Trinity Church, Yazoo City, MS—John 11:1-44
When I was growing up, there was a great interest among church people in what is called in academic circles “Christian apologetics.” Christian apologetics is the art and science of persuading skeptical non-believers that Christian faith is plausible and intelligible. It’s a way of answering the various objections, the “hard questions,” that lead some to suppose that the only way to be a Christian is to check your brain at the door of the church and completely turn your back on rationality and common sense. A Christian apologist seeks to demonstrate the truth of Christianity.
I wonder, however, whether, in our own time, the apologetic task is altogether different. There is a body of concrete evidence to suggest that the cry of the non-believer today is not “show me that it’s true!” but, rather, “show me that it matters!” Show me that it means anything. Show me that whether or not I am a believing, practicing Christian actually makes a tangible difference—to me or to anyone else. To many of us—and I say “us” because I suspect that many church members, as well as most of the unchurched, fall into this category—to many of us, Christian faith is a sort of ethereal “pie in the sky bye and bye,” you know . . . “eternal life.” If I live right and say an occasional prayer, I’ll go to heaven when I die.
When I die.
This is just too far removed from the world of our ordinary experience to be of much interest or concern. Jesus offers me eternal life. That will be very nice, I’m sure, when I need it. But in the meantime, I’ve got to make the house payment, drive the kids to piano lessons and soccer practice, get ready for an important meeting, close another sale, and lose twenty pounds. Talk to me when I’ve done all that and maybe I’ll sign up for eternal life. Right now, I haven’t got the time.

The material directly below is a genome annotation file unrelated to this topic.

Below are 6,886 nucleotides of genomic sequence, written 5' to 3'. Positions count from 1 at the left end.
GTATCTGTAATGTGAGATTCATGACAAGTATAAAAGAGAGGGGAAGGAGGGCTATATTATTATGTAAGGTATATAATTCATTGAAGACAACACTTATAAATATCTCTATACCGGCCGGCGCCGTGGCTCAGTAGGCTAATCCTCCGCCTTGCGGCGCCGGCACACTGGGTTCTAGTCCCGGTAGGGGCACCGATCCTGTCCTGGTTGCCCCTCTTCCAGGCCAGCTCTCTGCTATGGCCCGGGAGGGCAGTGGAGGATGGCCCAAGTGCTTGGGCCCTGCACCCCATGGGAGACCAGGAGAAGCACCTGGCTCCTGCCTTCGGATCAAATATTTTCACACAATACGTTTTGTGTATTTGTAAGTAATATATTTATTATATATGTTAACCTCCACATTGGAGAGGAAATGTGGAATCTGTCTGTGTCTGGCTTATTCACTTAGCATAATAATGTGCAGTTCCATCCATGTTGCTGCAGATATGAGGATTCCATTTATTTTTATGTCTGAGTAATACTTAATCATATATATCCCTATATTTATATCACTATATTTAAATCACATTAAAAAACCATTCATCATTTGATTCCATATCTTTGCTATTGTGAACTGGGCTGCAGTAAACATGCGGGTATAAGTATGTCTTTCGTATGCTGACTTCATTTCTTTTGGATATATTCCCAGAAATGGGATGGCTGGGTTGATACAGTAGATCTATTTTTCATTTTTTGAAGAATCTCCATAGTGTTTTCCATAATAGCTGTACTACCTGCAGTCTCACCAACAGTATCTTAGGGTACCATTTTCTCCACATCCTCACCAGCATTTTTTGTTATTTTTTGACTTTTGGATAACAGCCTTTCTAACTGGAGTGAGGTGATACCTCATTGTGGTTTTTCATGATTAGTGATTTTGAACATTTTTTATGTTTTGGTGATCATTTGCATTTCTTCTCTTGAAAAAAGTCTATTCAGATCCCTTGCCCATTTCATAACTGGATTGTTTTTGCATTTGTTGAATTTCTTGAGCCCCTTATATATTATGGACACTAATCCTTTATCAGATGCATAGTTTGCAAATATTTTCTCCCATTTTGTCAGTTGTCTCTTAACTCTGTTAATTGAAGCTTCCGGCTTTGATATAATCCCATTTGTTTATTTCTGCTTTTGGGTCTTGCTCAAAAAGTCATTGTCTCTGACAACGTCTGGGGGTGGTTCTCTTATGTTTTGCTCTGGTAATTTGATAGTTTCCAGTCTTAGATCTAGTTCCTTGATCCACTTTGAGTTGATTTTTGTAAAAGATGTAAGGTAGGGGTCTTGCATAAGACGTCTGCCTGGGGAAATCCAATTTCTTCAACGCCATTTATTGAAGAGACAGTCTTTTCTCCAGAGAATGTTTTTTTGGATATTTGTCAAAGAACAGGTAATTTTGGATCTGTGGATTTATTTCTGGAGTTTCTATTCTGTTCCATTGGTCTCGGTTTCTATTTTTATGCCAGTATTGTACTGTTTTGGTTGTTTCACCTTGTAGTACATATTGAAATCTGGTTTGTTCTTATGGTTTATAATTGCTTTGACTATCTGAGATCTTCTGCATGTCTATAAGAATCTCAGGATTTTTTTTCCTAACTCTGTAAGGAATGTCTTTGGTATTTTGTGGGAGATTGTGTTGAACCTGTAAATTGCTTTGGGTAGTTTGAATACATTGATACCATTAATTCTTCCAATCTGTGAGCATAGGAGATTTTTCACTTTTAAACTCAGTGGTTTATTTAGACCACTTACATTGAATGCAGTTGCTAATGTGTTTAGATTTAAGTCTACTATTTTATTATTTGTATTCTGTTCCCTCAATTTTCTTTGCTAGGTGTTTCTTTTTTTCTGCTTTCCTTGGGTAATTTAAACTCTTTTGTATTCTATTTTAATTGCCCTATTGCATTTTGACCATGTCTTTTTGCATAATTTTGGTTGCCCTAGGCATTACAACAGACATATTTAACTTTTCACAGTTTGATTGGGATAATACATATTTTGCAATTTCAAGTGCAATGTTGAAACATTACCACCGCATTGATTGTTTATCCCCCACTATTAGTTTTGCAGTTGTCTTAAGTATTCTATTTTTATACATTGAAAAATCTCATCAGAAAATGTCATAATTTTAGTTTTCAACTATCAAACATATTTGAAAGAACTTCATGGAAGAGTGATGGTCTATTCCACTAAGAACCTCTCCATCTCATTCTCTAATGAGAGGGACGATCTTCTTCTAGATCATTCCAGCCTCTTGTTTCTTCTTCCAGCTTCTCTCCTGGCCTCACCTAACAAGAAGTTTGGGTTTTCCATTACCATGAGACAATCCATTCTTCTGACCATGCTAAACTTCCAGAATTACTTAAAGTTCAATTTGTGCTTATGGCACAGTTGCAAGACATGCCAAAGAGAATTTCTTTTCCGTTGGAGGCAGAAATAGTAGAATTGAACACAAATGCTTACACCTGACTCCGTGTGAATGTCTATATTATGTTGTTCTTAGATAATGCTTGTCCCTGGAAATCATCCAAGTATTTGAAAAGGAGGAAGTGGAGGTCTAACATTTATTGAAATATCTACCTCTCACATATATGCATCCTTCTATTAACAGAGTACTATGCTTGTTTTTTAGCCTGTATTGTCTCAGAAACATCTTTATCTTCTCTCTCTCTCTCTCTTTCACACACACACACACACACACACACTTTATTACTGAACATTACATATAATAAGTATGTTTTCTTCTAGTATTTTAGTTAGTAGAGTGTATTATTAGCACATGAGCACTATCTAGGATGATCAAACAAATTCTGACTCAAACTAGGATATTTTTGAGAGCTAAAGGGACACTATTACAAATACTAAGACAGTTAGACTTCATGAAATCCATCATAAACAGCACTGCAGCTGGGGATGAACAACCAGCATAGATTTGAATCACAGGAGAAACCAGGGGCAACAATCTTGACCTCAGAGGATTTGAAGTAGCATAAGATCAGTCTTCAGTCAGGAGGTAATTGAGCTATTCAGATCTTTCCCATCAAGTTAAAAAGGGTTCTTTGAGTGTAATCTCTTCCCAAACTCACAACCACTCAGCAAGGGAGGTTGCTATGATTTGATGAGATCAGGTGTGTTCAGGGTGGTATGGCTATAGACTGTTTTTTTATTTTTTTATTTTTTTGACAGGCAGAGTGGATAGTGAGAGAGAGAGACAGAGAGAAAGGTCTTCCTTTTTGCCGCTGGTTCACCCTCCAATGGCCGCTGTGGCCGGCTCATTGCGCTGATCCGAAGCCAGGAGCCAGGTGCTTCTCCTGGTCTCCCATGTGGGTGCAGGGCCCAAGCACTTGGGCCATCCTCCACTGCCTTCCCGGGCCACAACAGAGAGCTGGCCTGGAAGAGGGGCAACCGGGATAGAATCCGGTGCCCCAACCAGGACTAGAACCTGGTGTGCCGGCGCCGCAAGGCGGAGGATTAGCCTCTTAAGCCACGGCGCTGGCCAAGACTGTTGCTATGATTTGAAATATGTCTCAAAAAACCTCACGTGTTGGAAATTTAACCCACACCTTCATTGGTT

This is not a difficult move to make. People you and I know—maybe sometimes we ourselves—make such a move every day. We don’t look on Christianity with scorn, as a falsehood, but with benign apathy, as an irrelevancy. We understand the promise of eternal life to be not yet applicable, because we understand eternal life itself to be essentially the continuation, the extension, of spiritual life even after the event of physical death. When we die, we’ll need eternal life; before then, we don’t.
So if Christian faith is about eternal life, and we don’t yet need eternal life, then Christian faith is, understandably, of marginal interest. It’s like the spare tire in my trunk. I’m glad to know it’s there if I have a flat, and a couple of times a year, maybe around Christmas and Easter, I may get sentimental about the joys of tire irons and lug nuts, but it really isn’t in the forefront of my consciousness during my daily routine of driving around town.
This is one case when it pays to look deeper than the face value meaning of the words themselves. When Jesus speaks of eternal like, he’s talking about something much more profound, much richer in meaning, than the mere continuation of existence after the death of the body. And what Jesus did in response to the death of a friend of his named Lazarus, in the village of Bethany, stands as a beacon, a sign, of the richness and the profundity with which Jesus uses the term “eternal life.” As John the Evangelist tells the story, this incident takes place just before Jesus’s final entry into Jerusalem to be tried and crucified. (So it’s appropriate that we’re observing it liturgically the week before Palm Sunday.) It represents the climax to this point of his mission which will be completed only on the cross, the mission of confronting and defeating the evil powers of this universe which corrupt and destroy the creatures of God, the evil powers of this universe which blind us to who we really are by filling our lives with suffering and pain, the evil powers of this universe which cause us to think so little of ourselves that we look for affirmation in all the wrong places and engage in a thousand forms of self-destructive behavior, the evil powers of this universe which rob us of any sense of meaning and purpose for our lives by constantly drawing us away from the love of God.